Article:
@Qualifier Annotation in Spring

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In this post I shall cover another annotation @Qualifier which helps fine-tune annotation-based autowiring. In the previous post we saw how we could use @Autowired annotation on setter methods, fields and constructors. There may be scenarios when we create more than one bean of the same type and want to wire only one of them with a property. This can be controlled using @Qualifier annotation along with the @Autowired annotation.

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@Qualifier Example

Let us have working Eclipse IDE in place and follow the following steps to create a Spring application:

  1. Create a project: Create a project with a name SpringAnnotationExamples and create a package com.javabeat.qualifierexample under the src directory in the created project.
  2. Add Libraries: Add required Spring libraries using Add External JARs option as explained in the article Customizing callback methods.
  3. Create source files: Create Java classes Product,Type and MainApp under the com.javabeat.qualifierexample package.
  4. Create configuration file: Create XML based configuration file BeansQualifierAnnotation.xml under src directory.

The class Product.java, is simple POJO class having name,price and an object of Type class. Contents of Product.java are:

 package com.javabeat.qualifierexample;

 import org.springframework.beans.factory.annotation.Autowired;
 import org.springframework.beans.factory.annotation.Qualifier;

 public class Product {
 	private Integer price;
 	private String name;

 	@Autowired
 	@Qualifier("typeB")
 	private Type type;

 	public Integer getPrice() {
 		return price;
 	}

 	public void setPrice(Integer price) {
 		this.price = price;
 	}

 	public Type getType() {
 		return type;
 	}

 	public String getName() {
 		return name;
 	}

 	public void setName(String name) {
 		this.name = name;
 	}
 }
 

Here you can see, I’ve used the @Qualifier annotation alongwith the @Autowired annotation.

The Type.java class is also a POJO class having a string object called “type”. Contents of Type.java are:

 package com.javabeat.autowireexample;

 public class Type {

 	private String type;

 	public String getType() {
 		return type;
 	}

 	public void setType(String type) {
 		this.type = type;
 	}
 }
 

Contents of MainApp are:

 package com.javabeat.qualifierexample;

 import org.springframework.context.ApplicationContext;
 import org.springframework.context.support.ClassPathXmlApplicationContext;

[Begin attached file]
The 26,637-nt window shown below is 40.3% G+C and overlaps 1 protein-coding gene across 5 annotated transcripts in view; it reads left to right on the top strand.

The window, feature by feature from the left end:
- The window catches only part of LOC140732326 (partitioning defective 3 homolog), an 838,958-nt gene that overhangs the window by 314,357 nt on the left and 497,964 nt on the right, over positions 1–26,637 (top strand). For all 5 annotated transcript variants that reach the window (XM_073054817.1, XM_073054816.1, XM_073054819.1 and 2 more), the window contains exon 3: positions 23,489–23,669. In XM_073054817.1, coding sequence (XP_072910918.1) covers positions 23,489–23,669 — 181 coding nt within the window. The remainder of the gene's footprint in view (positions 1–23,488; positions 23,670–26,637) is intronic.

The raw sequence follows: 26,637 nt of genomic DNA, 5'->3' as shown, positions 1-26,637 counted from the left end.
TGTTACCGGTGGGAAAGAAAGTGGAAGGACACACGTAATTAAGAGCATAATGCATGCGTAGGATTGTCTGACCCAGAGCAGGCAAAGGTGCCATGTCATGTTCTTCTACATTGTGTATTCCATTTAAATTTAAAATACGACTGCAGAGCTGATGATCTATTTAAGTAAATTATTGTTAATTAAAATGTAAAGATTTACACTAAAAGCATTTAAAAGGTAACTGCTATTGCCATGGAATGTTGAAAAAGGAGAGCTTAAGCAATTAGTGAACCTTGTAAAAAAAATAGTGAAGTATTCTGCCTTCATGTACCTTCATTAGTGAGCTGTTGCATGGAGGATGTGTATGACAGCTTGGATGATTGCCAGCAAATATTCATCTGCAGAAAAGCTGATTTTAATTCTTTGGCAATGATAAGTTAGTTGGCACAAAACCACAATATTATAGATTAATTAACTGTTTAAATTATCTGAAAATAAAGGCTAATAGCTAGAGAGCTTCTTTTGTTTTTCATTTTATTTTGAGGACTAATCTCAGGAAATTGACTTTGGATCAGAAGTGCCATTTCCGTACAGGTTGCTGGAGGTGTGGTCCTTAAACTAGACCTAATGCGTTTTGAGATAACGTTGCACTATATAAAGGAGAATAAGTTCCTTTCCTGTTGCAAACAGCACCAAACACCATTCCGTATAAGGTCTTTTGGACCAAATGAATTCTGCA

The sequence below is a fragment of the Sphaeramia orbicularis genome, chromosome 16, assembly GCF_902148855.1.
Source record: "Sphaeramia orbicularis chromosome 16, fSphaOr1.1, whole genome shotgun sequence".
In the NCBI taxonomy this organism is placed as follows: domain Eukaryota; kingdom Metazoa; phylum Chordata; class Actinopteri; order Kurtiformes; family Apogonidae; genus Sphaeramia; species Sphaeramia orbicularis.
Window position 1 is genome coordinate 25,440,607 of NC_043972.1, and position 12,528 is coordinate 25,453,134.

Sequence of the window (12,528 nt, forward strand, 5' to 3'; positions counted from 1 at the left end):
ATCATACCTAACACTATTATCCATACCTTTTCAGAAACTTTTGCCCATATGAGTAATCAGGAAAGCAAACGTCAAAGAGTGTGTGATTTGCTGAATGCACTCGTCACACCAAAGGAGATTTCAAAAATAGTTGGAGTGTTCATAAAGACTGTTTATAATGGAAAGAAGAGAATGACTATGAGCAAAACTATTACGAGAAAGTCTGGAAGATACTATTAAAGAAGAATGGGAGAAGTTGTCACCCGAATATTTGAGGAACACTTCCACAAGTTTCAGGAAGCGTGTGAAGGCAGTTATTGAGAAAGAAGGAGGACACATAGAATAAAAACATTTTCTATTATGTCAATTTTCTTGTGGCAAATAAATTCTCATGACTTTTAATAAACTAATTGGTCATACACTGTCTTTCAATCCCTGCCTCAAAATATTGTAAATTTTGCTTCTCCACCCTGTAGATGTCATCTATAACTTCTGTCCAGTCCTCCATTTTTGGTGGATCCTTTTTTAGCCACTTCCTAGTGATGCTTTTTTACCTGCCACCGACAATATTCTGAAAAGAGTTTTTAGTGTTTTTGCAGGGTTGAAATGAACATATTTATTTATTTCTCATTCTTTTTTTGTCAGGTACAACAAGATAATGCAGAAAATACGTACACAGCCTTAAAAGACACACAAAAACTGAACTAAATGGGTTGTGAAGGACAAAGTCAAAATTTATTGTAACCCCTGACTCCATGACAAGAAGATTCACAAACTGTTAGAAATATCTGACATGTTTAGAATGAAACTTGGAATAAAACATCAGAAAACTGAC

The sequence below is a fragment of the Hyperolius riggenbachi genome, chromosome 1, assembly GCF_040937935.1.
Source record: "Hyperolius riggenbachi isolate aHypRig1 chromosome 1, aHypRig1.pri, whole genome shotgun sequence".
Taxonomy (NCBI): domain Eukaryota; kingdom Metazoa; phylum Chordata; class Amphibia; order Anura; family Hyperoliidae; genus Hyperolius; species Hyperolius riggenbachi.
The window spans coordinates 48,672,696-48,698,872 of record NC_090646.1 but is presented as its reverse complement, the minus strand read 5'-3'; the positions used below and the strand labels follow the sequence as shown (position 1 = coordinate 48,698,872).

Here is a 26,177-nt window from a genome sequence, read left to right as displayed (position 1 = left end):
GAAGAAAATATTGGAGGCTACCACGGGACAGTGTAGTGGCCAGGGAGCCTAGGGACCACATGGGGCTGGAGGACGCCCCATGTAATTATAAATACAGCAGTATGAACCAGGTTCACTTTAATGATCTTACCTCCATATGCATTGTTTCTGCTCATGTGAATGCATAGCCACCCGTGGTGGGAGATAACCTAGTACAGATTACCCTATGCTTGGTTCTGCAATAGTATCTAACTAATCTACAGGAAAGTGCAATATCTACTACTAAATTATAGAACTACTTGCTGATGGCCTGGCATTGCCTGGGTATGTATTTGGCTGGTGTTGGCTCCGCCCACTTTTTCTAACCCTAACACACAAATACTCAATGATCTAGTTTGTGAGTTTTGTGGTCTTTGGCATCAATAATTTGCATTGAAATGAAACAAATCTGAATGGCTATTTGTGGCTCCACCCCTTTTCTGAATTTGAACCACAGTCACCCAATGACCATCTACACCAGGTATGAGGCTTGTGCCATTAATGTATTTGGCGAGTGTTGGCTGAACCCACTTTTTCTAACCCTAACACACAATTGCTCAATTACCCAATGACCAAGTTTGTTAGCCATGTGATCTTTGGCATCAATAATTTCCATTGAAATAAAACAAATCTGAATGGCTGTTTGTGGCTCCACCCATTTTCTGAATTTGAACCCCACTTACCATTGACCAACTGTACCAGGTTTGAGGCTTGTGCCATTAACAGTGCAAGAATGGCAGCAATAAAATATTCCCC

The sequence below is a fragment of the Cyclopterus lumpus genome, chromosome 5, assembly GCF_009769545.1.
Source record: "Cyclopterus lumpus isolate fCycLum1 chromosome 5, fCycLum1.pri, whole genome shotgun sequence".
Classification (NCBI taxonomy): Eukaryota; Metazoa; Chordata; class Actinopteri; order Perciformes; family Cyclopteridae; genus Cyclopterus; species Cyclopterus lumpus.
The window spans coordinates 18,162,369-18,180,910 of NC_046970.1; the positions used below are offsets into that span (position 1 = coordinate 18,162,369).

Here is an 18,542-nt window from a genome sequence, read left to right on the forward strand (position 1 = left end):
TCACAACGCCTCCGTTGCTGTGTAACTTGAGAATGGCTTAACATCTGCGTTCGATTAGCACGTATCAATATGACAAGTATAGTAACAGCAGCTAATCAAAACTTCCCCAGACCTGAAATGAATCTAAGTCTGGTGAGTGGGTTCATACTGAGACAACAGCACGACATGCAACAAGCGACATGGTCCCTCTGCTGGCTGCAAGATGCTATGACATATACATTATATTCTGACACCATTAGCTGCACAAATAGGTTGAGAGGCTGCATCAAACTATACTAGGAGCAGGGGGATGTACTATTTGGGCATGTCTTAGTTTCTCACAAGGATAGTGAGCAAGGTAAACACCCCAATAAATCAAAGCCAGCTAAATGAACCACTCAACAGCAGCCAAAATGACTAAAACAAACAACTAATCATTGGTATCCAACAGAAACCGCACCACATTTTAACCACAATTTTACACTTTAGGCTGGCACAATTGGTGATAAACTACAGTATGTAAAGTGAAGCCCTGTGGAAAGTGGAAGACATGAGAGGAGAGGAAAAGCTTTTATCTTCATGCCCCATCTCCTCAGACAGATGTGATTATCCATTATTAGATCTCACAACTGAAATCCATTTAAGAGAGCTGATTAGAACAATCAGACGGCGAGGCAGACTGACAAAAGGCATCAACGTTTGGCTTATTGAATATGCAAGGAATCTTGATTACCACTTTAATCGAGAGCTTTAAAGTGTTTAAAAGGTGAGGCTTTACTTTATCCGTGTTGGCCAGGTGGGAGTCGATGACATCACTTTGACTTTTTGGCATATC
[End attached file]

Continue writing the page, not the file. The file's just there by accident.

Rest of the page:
public class MainApp {
 	public static void main(String[] args) {
 	      ApplicationContext context =
 	             new ClassPathXmlApplicationContext("BeansQualifierAnnotation.xml");

 	      Product product = (Product) context.getBean("product");

 	      System.out.println("Product Name : " + product.getName() );
 	      System.out.println("Price : " + product.getPrice() );

 	      Type productType = product.getType();

 	      System.out.println(product.getName()+" is of type:" + productType.getType() );
 	   }
 }

Contents of BeansQualifierAnnotation.xml are:

<?xml version="1.0" encoding="UTF-8"?>
<beans xmlns="http://www.springframework.org/schema/beans"
	xmlns:xsi="http://www.w3.org/2001/XMLSchema-instance" xmlns:context="http://www.springframework.org/schema/context"
	xsi:schemaLocation="http://www.springframework.org/schema/beans

http://www.springframework.org/schema/beans/spring-beans-3.2.xsd


http://www.springframework.org/schema/context


http://www.springframework.org/schema/context/spring-context-3.2.xsd">

	<context:annotation-config />

	<!-- Definition for Product bean -->
	<bean id="product" class="com.javabeat.qualifierexample.Product">
		<property name="name" value="ProductA" />
		<property name="price" value="400" />
	</bean>
	<bean id="typeA" class="com.javabeat.qualifierexample.Type">
		 <property name="type" value="Export" />
	</bean>
	<bean id="typeB" class="com.javabeat.qualifierexample.Type">
		 <property name="type" value="Import" />
	</bean>

</beans>

As you can note here we are having two beans of same type. In Product.java I’ve used @Qualifier(“typeB”) it means we want to autowire Type property of Product with bean id=”typeB” in XML configuration file.

Execute the code
The final step is run the application. Once all the above code is ready execute and the below output appears on the console:

Product Name : ProductA
Price : 400
ProductA is of type:Import

Summary

In this post we saw how to configure the Spring container using the @Qualifier annotation. This annotation can be used for on setter methods, on fields, on constructors, with arguments. Examples for the same has been demonstrated. In the next article I shall discuss about JSR-250 Annotations. If you are interested in receiving the future articles, please subscribe here. follow us on @twitter and @facebook.

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About Manisha Patil

Manisha S Patil, currently residing at Pune India. She is currently working as freelance writer for websites. She had earlier worked at Caritor Bangalore, TCS Bangalore and Sungard Pune. She has 5 years of experience in Java/J2EE technologies.

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